We have embarked on that journey. Optical character recognition, for instance, enables us to transform information, such as a fax, into digitised data for faster access and use.

Automation technologies present a full spectrum of possibilities. At one end, low intelligence process automation technologies allow us to industrialise various routine and repetitive tasks, and give us much greater processing power through their ability to work 24/7. In the middle, medium intelligence tools such as Natural Language Processing and Natural Language Generation are used to analyse and generate text in natural language. At the other end, sophisticated machine-learning tools can be used to help answer basic client questions where the information can be difficult to find quickly. For example, what tax documentation is required if I am a South African wanting to invest in Taiwan? Machine-learning tools can scour our systems for the necessary data then feed it automatically to the client support team or the client directly through our web portal.

Assist employees

Employees are the key asset in any service industry. Wherever possible, we are trying to digitise the workplace to lighten employee workloads and increase efficiency by automating basic and repetitive tasks and deploying innovative systems and collaborative working tools. This will free staff to focus on solving complex problems, building solutions and client support. For example, two years ago we began a product-lifecycle management project to digitise all our product catalogue, pricing process, approval workflows for new product launches and so on. Meanwhile, through our Digital Working programme, BNP Paribas is working on an internal social media platform as a way to foster greater collaboration.


Client-centric transformation

Collaborate to compete

To be successful in digital transformation, we believe banks will need to collaborate more with different business and technology teams internally, and externally with other banks and fintechs.

Cooperating with fintechs – as we have done with SmartAngels – is mandatory. Fintechs tend to be agile and innovative and start with a clean technology and development slate, so finding the right partners can help banks expedite their digital transformation projects.

The reverse is also true. Even where fintechs are positioning themselves as competitors, such as in P2P lending, banks can still play a role as a trusted partner in the post-trade process to support the exchange of assets and cash and manage the security lifecycle.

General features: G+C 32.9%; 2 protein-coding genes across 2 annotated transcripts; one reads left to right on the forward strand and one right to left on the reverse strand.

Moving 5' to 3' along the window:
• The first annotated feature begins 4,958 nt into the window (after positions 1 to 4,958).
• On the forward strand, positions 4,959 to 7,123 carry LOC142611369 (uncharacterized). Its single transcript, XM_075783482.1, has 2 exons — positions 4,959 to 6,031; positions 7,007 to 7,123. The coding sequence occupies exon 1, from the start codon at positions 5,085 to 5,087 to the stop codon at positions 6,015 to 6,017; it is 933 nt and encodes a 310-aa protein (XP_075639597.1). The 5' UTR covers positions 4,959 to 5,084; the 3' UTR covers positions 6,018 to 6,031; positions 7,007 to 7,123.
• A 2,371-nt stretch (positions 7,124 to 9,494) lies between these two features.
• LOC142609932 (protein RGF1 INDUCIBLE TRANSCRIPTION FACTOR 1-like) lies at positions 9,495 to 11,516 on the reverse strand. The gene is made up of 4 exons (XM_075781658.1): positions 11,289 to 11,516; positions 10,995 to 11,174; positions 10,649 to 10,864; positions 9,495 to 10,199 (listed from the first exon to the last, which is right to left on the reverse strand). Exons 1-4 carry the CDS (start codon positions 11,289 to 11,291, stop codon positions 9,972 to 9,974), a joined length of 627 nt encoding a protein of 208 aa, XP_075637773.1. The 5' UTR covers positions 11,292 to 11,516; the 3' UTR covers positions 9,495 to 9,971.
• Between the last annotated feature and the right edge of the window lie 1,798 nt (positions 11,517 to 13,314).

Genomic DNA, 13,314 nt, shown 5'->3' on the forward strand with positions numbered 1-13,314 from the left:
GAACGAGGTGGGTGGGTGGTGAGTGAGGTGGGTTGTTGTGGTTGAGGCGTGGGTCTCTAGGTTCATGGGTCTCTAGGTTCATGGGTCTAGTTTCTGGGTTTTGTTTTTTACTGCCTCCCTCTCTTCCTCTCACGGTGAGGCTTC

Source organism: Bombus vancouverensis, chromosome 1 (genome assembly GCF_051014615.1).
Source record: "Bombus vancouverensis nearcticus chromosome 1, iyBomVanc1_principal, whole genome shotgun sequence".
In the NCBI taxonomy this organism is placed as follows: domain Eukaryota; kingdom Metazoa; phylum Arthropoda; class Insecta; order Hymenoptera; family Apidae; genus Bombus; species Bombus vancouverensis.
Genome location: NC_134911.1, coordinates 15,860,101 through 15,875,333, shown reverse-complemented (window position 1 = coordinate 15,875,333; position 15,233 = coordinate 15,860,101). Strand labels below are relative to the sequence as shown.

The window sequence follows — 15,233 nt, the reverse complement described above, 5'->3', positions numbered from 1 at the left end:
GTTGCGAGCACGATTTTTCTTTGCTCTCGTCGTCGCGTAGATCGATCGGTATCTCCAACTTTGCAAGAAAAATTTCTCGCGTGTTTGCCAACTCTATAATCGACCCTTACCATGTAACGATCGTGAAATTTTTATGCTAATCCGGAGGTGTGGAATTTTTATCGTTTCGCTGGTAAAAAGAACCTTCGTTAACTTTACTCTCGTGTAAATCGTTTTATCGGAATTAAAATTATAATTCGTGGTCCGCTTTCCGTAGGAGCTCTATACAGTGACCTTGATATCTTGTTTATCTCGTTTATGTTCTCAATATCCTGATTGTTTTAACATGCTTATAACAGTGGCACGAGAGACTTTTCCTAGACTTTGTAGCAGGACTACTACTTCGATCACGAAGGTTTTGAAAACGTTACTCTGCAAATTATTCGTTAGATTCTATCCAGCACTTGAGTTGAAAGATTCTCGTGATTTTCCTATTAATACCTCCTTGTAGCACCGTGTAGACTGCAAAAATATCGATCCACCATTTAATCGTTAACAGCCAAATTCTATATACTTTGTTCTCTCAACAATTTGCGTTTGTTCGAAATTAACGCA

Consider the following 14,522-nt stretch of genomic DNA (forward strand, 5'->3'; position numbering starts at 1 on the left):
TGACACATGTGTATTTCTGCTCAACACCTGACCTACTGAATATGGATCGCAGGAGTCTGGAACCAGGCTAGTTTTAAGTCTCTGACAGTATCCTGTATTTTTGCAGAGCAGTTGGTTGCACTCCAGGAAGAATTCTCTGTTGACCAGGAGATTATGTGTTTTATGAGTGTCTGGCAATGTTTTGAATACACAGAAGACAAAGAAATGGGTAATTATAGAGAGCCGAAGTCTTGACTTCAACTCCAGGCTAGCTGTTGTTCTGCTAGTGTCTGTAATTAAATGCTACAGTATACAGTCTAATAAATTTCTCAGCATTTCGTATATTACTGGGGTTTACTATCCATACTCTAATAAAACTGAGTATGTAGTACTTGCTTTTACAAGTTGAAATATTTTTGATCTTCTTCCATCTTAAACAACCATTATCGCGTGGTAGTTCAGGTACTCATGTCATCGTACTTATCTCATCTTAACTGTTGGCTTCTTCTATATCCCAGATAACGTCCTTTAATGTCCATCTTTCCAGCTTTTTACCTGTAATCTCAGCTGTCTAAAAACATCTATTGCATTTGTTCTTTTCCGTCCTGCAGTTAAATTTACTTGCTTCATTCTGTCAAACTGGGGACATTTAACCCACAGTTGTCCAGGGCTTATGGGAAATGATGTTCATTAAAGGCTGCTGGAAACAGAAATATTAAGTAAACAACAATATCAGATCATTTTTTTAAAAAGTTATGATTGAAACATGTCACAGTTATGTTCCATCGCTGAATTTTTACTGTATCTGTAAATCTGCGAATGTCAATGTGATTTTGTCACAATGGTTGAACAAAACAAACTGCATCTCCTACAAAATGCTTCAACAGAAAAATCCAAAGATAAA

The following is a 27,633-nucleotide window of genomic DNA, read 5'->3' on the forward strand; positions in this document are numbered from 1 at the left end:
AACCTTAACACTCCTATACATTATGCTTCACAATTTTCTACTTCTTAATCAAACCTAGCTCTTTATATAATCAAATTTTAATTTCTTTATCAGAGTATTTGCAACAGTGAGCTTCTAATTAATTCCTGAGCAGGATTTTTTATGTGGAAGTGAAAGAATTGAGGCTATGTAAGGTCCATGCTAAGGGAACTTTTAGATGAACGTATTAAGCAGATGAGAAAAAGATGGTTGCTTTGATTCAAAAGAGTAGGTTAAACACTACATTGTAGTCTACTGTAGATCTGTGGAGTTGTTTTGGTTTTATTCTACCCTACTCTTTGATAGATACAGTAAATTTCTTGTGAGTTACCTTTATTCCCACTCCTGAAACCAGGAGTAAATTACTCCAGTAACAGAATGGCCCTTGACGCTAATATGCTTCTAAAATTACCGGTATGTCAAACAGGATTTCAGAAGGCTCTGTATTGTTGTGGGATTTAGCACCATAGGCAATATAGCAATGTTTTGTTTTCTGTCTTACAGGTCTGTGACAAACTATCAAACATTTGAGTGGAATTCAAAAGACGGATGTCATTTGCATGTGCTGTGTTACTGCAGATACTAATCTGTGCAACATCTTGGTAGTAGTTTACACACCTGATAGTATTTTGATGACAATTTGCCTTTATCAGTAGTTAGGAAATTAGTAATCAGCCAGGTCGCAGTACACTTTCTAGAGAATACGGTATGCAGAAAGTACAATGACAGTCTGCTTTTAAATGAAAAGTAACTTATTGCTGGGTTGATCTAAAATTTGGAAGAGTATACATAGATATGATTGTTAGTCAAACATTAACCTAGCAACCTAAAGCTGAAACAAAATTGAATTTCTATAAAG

Inter-bank collaboration is crucial, too, especially during a technology’s discovery phase. Blockchain is a prime example. Distributed databases could lead to a massive change in intermediaries’ business models, so it is vital banks are active in this space – as we are witnessing with the R3 consortium and Fundchain initiative in Luxembourg. Areas such as Know Your Customer (KYC) and settlement instructions, where banks have been struggling for a long time and gain no competitive advantage, are similarly ripe for collaboration.

It is imperative that banks leverage their internal expertise as much as possible as well. Within BNP Paribas CIB we have launched an Innovation Factory which has been fully deployed with Securities Services to help focus and accelerate ideas-generation and implementation. By engaging collaborators on targeted innovation challenges, we strive to incubate new ideas and transform them into concrete products and services in less than six months, while developing a community of intrapreneurs within the organisation.

Investing smart and wide

With such a huge number of rapidly evolving digital innovations and initiatives, inevitably there is a risk factor in choosing what to pursue. Some technologies will prove transformational. Others will come to nothing. The question is which ones? To maximise the potential competitive advantages on offer, a degree of trial and error will be inevitable – and essential.

We believe it is important to stay proactive, to monitor everything and invest widely. The risk of doing nothing is far greater.